A team of researchers from industry, academia and the U.S. Defense Department is creating high-speed, long-range communication technologies that will help eliminate the fog of war and take the element of surprise away from the enemy. The secure laser-based system will offer communication uplink speeds in the multigigabit-per-second range and will improve tracking so communications can be transmitted to satellites from mobile platforms. The research also will lead to aberration-free three-dimensional imaging at distances of more than 600 miles.
A new generation of highly capable robot aircraft soon may augment and perhaps replace manned platforms in high-threat combat operations such as suppressing enemy air defenses and deep strike missions. These vehicles are part of an ambitious U.S. Defense Department program to develop and field-test an unmanned aerial combat capability by the end of the decade.
Exciting a land mine may not sound like a good idea, but developers of the Seismic Landmine Detection System are doing just that. A group of researchers from the Georgia Tech Research Institute in Atlanta, Georgia, has developed a land mine detection system that sends seismic waves through a minefield, slightly moving the earth and items buried beneath. A noncontacting radar sensor measures the ground displacement to identify and locate plastic anti-personnel or antitank mines.
The Finnish Software Radio Program is meeting the software-defined radio requirements of a nonaligned nation and offering insight into alternative approaches to the U.S. Joint Tactical Radio System. The program concentrates as much on equipping forces to fight in high-intensity conflict as it does on equipping them for smaller peacekeeping roles. Along with supporting allied forces' equipment, it aims to support interoperability for disaster relief activities, nongovernmental organizations, and aid and emergency services work.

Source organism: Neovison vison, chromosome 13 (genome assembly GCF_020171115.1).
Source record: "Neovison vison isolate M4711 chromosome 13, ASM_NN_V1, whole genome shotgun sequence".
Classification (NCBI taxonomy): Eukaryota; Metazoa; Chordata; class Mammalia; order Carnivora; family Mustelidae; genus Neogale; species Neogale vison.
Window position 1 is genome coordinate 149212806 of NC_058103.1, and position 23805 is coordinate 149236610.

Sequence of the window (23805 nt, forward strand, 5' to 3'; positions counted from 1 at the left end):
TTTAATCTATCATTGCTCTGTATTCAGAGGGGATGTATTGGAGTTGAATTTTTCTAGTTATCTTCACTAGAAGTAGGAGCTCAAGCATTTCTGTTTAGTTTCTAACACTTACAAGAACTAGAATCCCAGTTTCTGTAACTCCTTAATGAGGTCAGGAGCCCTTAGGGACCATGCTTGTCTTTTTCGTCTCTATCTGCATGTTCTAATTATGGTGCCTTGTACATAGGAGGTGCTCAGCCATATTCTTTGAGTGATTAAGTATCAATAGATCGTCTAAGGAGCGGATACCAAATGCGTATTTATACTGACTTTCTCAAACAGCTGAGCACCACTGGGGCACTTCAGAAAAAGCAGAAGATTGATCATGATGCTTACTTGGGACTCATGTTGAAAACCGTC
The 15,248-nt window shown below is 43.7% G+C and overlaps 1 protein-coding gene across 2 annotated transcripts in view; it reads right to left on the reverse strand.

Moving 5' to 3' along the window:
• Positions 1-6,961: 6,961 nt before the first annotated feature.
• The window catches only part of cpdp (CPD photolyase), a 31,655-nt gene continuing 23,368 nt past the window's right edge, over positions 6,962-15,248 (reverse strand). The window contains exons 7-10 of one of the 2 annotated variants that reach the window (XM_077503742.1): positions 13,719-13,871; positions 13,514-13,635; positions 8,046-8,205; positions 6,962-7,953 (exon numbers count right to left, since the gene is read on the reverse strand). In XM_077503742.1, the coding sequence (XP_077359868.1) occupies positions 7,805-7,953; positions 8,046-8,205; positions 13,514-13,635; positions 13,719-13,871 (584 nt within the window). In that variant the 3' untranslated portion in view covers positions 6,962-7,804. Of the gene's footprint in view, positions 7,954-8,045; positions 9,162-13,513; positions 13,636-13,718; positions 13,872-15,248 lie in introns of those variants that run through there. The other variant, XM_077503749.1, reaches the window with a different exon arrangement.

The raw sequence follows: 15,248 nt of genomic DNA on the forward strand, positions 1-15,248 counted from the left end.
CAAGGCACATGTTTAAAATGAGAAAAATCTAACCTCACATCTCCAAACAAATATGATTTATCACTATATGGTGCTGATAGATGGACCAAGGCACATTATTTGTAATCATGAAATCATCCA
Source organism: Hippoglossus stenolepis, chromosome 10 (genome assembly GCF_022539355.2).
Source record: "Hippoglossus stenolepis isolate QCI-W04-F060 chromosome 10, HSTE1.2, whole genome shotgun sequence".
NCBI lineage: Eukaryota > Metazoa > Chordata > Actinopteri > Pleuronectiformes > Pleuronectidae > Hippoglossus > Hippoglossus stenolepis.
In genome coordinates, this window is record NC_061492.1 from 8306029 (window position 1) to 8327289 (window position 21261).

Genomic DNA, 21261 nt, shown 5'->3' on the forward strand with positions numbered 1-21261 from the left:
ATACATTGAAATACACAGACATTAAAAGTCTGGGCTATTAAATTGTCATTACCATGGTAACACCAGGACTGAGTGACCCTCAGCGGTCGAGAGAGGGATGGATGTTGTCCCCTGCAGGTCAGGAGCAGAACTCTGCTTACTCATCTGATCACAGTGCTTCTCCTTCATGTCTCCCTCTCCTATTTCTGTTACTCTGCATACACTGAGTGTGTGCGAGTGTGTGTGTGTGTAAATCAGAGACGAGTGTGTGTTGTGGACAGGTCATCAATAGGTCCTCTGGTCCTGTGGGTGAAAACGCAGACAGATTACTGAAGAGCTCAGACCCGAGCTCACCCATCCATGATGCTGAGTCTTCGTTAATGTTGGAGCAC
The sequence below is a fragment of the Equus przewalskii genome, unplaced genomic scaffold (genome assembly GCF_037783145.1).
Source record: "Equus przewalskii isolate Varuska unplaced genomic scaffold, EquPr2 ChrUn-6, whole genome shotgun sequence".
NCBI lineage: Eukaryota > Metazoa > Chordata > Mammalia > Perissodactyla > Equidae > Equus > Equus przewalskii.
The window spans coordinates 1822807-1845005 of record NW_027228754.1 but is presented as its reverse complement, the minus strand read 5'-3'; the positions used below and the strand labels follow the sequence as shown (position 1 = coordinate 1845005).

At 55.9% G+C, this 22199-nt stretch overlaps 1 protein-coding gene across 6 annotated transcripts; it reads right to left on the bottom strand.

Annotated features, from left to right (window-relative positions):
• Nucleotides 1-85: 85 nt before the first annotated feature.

U.S. government personnel and emergency responders are using commercial mobile satellite communications systems to maintain connectivity in areas with little or no terrestrial infrastructure. Users can set up and activate equipment rapidly, and proprietary protocols allow systems to accelerate the transmission and reception of data, imagery and streaming video.
Military, government and industry experts gathered at the AFCEA Alamo Chapter's Fiesta Informacion 2004 in April to present their perspectives on the transformation-its successes, problems and evolving requirements. During the three-day symposium, more than 2,300 registrants heard panels addressing interoperability, security, collaboration, and integration issues and challenges.
Researchers are tapping millions of years of biological evolutionary experience to develop the next generation of materials. This research, known as biomimetics, aims to incorporate properties unique to nature into manufactured devices.
If we really believe a network-centric coalition/joint force offers an opportunity for effects-based conflict in the future-and that this same network-centric force improves lethality, intelligence sharing and command and control-then why aren't we embracing the concept of changing the culture to match the technology capabilities that Free World industry is offering to warfighters in the fight for freedom?
The U.S. Army is marching forward double time on several fronts to bring the power of networking to bear on the global war on terrorism. A number of efforts-some technological, others structural-aim at creating an information-based Army that can respond to threats quicker and effectively fight asymmetric enemies. Improved networking capabilities will affect how the service fights-from the individual soldier on the front line to those providing logistical support.